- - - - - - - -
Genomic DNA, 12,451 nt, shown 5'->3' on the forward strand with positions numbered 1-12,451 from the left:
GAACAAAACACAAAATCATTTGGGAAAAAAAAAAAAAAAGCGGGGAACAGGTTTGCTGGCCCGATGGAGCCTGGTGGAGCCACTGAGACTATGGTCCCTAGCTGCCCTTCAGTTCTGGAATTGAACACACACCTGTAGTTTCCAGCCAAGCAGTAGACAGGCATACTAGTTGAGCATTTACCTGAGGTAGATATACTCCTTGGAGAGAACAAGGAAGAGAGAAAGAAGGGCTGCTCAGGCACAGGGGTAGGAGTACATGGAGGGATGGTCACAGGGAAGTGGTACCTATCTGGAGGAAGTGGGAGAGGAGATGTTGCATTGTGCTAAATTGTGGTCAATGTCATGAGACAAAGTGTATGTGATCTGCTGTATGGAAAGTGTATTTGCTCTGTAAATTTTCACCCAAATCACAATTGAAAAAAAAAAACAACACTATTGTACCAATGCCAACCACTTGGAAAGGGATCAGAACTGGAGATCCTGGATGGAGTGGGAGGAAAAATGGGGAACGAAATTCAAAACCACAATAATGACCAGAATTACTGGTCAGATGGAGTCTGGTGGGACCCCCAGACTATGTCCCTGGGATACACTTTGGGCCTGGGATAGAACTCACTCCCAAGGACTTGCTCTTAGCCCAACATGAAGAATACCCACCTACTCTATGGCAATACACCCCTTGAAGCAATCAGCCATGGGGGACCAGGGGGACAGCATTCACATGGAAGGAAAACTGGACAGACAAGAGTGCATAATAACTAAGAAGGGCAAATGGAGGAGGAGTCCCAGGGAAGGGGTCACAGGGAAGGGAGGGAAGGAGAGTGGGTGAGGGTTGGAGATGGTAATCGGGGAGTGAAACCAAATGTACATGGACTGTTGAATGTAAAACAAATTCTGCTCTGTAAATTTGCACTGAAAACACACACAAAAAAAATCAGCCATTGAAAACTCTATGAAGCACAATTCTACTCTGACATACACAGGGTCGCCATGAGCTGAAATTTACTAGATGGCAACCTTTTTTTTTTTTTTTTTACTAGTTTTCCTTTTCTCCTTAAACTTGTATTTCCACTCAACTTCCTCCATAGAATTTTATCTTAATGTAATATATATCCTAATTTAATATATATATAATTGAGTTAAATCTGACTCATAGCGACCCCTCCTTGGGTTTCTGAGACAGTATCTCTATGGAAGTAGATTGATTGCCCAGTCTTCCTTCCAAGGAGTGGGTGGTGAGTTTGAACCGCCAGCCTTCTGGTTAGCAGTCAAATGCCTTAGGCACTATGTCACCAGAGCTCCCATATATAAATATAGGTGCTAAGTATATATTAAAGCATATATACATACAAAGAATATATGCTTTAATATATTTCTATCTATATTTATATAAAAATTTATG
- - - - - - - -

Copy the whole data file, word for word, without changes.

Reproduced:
Genomic DNA, 12,451 nt, shown 5'->3' on the forward strand with positions numbered 1-12,451 from the left:
GAACAAAACACAAAATCATTTGGGAAAAAAAAAAAAAAAGCGGGGAACAGGTTTGCTGGCCCGATGGAGCCTGGTGGAGCCACTGAGACTATGGTCCCTAGCTGCCCTTCAGTTCTGGAATTGAACACACACCTGTAGTTTCCAGCCAAGCAGTAGACAGGCATACTAGTTGAGCATTTACCTGAGGTAGATATACTCCTTGGAGAGAACAAGGAAGAGAGAAAGAAGGGCTGCTCAGGCACAGGGGTAGGAGTACATGGAGGGATGGTCACAGGGAAGTGGTACCTATCTGGAGGAAGTGGGAGAGGAGATGTTGCATTGTGCTAAATTGTGGTCAATGTCATGAGACAAAGTGTATGTGATCTGCTGTATGGAAAGTGTATTTGCTCTGTAAATTTTCACCCAAATCACAATTGAAAAAAAAAAACAACACTATTGTACCAATGCCAACCACTTGGAAAGGGATCAGAACTGGAGATCCTGGATGGAGTGGGAGGAAAAATGGGGAACGAAATTCAAAACCACAATAATGACCAGAATTACTGGTCAGATGGAGTCTGGTGGGACCCCCAGACTATGTCCCTGGGATACACTTTGGGCCTGGGATAGAACTCACTCCCAAGGACTTGCTCTTAGCCCAACATGAAGAATACCCACCTACTCTATGGCAATACACCCCTTGAAGCAATCAGCCATGGGGGACCAGGGGGACAGCATTCACATGGAAGGAAAACTGGACAGACAAGAGTGCATAATAACTAAGAAGGGCAAATGGAGGAGGAGTCCCAGGGAAGGGGTCACAGGGAAGGGAGGGAAGGAGAGTGGGTGAGGGTTGGAGATGGTAATCGGGGAGTGAAACCAAATGTACATGGACTGTTGAATGTAAAACAAATTCTGCTCTGTAAATTTGCACTGAAAACACACACAAAAAAAATCAGCCATTGAAAACTCTATGAAGCACAATTCTACTCTGACATACACAGGGTCGCCATGAGCTGAAATTTACTAGATGGCAACCTTTTTTTTTTTTTTTTTACTAGTTTTCCTTTTCTCCTTAAACTTGTATTTCCACTCAACTTCCTCCATAGAATTTTATCTTAATGTAATATATATCCTAATTTAATATATATATAATTGAGTTAAATCTGACTCATAGCGACCCCTCCTTGGGTTTCTGAGACAGTATCTCTATGGAAGTAGATTGATTGCCCAGTCTTCCTTCCAAGGAGTGGGTGGTGAGTTTGAACCGCCAGCCTTCTGGTTAGCAGTCAAATGCCTTAGGCACTATGTCACCAGAGCTCCCATATATAAATATAGGTGCTAAGTATATATTAAAGCATATATACATACAAAGAATATATGCTTTAATATATTTCTATCTATATTTATATAAAAATTTATG